Friday, November 18, 2011

Small water - BIG fish

For three days this week my buddy/guide partner Jim and I fish some small Lake Ontario tribs near Rochester, NY. We have fished the Salmon River before and heard there were other tribs with big fish that are not as crowded. We confirmed that fact!
We did the 6.5 hour driver from So. NH arriving around noon. After checking into the motel, we met up with friend/client/FFNE-blog-follower Matt (hi Matt!) and fished a local spring creek for wild browns. Somewhat similar to the Swift River in MASS, I coaxed a half-dozen beautiful wild fish to net using small soft-hackles and BWO emergers. The next day we met our guide Jason Franz on the river and proceeded to learn a lot about the fishery and about catching these large lake-run browns and rainbows. There were even a few lingering Chinooks around, as well as a few Atlantic salmon. Jason has access to some private water, so we enjoyed targeting some really big fish at fairly close range. The spot we fished was not far from the lake estuary, so the fish had not run the gauntlet prior to hitting this section of riffles and pools. The large male browns (some over 10 pounds!) were fighting for position around the females and putting on quite an aggressive show. Unlike my experience with LL salmon, they weren't territorial in the sense that they would attack a well-placed streamer fly. If they were defending territory they were not interested in eating. But once females started dropping eggs there were plenty of male and female browns and a few rainbows there to gobble them up. I had a couple takes but no good hookups on bunny streamers, and all the hookups and landings were on eggs.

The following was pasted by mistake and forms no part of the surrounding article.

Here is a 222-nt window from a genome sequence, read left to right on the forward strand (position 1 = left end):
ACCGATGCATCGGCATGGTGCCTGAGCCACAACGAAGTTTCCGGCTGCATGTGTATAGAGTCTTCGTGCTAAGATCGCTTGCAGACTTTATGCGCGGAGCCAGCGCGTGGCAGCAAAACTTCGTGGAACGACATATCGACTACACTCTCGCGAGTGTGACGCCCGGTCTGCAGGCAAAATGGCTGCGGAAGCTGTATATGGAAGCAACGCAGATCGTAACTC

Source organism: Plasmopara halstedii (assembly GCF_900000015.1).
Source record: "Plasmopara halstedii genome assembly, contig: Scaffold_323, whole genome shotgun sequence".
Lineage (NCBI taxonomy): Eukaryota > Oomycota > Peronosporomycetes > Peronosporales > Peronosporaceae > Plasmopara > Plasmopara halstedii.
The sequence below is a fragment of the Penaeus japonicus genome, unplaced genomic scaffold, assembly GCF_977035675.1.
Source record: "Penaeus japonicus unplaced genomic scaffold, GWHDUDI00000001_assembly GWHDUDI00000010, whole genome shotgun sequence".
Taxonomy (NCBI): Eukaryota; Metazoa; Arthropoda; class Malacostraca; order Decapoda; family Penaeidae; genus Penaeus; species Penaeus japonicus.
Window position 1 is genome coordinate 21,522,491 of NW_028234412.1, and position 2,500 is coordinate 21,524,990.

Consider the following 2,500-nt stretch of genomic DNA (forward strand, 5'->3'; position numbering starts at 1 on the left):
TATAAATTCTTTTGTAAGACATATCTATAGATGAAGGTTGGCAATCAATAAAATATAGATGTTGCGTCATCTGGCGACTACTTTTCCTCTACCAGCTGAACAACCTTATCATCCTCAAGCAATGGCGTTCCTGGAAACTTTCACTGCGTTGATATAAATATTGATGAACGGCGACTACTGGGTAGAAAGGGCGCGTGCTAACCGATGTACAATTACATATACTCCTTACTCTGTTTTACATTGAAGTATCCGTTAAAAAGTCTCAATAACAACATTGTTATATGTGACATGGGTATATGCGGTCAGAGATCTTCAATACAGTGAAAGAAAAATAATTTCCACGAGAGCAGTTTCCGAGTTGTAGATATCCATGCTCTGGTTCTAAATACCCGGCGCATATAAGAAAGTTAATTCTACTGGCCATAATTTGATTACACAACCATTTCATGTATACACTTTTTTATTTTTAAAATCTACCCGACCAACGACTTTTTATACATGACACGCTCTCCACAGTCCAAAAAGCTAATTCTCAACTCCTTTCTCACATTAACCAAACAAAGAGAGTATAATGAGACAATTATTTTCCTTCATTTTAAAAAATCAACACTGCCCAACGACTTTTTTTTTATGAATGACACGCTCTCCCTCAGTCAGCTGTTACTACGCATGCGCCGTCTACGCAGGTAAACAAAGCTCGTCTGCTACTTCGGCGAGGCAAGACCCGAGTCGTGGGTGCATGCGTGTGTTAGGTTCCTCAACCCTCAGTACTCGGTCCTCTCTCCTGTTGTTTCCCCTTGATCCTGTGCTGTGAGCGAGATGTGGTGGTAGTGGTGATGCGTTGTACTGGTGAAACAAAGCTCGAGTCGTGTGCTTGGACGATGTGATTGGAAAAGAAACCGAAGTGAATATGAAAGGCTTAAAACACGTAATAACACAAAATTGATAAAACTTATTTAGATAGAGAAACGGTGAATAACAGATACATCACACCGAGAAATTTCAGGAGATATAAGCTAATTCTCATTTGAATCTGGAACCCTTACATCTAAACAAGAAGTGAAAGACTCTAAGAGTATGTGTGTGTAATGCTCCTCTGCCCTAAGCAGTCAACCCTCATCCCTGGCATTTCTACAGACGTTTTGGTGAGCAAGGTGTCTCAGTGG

These are a couple of the larger fish we caught with Jason.  We each had larger fish on, but they came unbuttoned before we were able to land them.  We also fished a few spots on public access water in order to learn more about the river and discover some places we could fish on our own.  Jason is an excellent guide and we learned quite a bit about the fishery and the river.  He has an uncanny knack for spotting fish and selecting the correct approach to fish to them.  It was great for a change to have someone else rigging gear, pointing out holding lies, and untangling snarls, landing fish, etc.  
On Thursday morning we fished on our own at a couple spots Jason showed us and also did some exploring based on advice from locals we met on the river.  In about 15 minutes I netted three almost identical female browns (two on consecutive casts!) from a very productive pool. Jim is pictured holding one of them.  I also had three other larger fish on for a few minutes, including one giant fish that we believe to be a very large female brown.  It wasn't dark and scarred like the Chinooks we saw. Wasn't dark and colored-up like the large male browns. And didn't run and/or leap like a steelhead.  By process of elimination, probably  a large female brown. Who knows?  I only know that it was hooked in the mouth; we both saw it close-up and it was much larger than the male browns pictured above. (BTW we both accidentally foul-hooked Chinooks and broke them off, so we know it wasn't one of them.)  If you want to sample some great big-fish fly fishing and don't want to put up with the hassle of the Salmon River, contact Jason at Troutnabout Charters   - In the summer months he also operates a charter boat on Lake Ontario.  Right now through December is a great time to fish for the big browns and steelhead, and again in April and early May before the water warms and they head out to the lake.

This Tuesday 11/22 at 7:00PM I will be presenting my Labrador Trip at the Squann-a-tissit TU chapter meeting in Pepperell, MA.  Free admission - come check it out. 


  1. Gerry,
    Can that smile get any bigger?

  2. You take just the loveliest photos. Everything looks so fresh!perfect Small water big fish thanks

  3. I think you had a great time out there, very unique and big fishes you have caught in the small water!

  4. Lovely photographs...its really exciting for any one to catch such a big fish.